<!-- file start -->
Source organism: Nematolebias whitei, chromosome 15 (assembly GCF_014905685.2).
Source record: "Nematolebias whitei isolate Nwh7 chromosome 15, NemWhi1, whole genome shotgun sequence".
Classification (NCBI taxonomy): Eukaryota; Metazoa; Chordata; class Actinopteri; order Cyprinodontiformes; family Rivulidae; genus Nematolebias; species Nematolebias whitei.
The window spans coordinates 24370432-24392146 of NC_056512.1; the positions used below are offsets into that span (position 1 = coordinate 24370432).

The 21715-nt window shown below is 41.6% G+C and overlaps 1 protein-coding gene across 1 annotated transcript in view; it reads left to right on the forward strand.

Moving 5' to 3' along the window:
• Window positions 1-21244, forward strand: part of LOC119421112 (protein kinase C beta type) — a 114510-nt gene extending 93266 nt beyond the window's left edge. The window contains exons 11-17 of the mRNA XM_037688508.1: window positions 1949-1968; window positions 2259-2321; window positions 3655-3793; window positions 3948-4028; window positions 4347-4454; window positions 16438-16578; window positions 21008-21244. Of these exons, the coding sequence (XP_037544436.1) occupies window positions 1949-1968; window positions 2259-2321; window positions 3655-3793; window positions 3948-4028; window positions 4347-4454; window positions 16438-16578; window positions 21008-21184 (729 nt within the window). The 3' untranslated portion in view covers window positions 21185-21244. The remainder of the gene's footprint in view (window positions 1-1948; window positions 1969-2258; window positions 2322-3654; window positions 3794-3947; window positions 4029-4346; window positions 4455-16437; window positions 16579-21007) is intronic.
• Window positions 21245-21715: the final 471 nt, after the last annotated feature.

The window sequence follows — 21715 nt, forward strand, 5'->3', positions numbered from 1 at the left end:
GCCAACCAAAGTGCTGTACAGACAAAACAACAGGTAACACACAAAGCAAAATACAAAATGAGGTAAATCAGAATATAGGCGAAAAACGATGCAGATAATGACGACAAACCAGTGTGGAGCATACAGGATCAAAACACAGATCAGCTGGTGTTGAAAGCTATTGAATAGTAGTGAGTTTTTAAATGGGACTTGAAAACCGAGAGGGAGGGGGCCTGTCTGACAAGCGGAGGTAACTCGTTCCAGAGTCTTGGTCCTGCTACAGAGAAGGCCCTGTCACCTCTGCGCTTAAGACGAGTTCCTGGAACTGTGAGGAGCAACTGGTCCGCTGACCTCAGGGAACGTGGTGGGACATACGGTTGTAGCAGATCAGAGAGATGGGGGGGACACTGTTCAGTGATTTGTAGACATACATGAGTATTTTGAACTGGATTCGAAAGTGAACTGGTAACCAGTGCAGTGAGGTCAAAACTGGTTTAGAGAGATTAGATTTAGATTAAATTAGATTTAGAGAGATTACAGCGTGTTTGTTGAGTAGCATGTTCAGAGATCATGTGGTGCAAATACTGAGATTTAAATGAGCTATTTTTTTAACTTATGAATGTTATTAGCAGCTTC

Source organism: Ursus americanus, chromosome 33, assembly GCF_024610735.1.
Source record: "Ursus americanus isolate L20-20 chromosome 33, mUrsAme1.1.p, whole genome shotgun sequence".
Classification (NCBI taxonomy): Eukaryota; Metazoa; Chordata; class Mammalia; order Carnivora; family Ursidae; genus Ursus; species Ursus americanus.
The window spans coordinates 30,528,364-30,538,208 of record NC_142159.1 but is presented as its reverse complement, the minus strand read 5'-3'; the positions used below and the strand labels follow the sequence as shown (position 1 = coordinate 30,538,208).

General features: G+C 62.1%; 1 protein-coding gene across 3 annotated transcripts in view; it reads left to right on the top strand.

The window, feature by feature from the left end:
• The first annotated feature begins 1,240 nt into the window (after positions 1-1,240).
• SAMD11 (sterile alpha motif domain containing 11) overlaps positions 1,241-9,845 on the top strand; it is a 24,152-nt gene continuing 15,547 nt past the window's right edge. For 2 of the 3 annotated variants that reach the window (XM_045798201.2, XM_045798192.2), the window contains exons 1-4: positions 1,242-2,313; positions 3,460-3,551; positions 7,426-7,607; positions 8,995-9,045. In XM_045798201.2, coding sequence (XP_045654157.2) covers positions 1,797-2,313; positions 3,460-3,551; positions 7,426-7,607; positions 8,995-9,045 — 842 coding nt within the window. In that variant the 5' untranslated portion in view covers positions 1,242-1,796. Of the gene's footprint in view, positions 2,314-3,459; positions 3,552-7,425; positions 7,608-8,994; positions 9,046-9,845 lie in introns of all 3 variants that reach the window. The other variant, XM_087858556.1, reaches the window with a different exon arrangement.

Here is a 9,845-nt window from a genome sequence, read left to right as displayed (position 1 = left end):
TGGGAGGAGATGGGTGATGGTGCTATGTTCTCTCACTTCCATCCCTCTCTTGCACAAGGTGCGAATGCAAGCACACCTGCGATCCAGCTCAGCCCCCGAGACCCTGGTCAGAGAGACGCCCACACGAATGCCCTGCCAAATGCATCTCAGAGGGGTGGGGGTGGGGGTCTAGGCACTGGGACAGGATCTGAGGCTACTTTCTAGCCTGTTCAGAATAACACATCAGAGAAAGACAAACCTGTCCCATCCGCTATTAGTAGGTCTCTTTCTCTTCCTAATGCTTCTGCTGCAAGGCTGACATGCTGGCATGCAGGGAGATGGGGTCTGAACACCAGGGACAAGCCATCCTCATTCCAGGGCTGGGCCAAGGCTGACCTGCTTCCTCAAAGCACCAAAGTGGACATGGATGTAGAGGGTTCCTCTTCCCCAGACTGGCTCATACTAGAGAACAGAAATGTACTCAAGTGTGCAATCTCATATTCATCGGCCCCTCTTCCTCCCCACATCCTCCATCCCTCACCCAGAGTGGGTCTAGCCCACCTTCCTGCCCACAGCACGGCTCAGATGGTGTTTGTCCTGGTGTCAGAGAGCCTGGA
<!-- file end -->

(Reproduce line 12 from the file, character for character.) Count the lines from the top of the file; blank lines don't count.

Source record: "Ursus americanus isolate L20-20 chromosome 33, mUrsAme1.1.p, whole genome shotgun sequence".